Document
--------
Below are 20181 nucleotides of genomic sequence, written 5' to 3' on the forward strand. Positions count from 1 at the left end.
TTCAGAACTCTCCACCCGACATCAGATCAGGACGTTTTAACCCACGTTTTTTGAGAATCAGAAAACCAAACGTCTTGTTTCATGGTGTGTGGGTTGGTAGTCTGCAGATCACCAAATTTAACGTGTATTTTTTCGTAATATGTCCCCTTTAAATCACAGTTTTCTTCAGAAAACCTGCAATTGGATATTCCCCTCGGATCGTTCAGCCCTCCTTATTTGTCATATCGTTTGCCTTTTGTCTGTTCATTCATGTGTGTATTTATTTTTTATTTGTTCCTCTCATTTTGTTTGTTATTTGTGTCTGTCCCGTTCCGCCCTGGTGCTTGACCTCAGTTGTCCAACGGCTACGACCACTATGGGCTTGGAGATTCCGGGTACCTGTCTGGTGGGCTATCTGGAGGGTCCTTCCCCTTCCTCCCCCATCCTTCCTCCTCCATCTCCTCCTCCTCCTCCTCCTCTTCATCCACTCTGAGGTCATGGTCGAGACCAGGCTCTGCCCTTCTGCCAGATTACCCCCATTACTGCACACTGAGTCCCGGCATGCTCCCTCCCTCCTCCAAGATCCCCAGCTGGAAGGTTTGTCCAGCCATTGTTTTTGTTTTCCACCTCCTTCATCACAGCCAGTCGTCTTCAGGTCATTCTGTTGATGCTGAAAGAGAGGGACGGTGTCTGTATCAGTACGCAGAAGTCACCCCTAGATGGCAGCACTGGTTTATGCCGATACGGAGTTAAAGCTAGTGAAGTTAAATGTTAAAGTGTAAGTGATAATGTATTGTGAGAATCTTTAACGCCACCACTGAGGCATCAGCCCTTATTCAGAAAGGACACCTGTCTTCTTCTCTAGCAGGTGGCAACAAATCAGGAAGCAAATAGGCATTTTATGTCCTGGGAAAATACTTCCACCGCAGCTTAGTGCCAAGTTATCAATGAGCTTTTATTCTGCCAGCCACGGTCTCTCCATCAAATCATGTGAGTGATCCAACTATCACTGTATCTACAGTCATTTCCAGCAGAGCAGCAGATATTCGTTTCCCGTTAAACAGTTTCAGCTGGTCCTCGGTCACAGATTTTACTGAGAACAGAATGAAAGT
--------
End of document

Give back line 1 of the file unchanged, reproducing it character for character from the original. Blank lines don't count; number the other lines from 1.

Below are 20181 nucleotides of genomic sequence, written 5' to 3' on the forward strand. Positions count from 1 at the left end.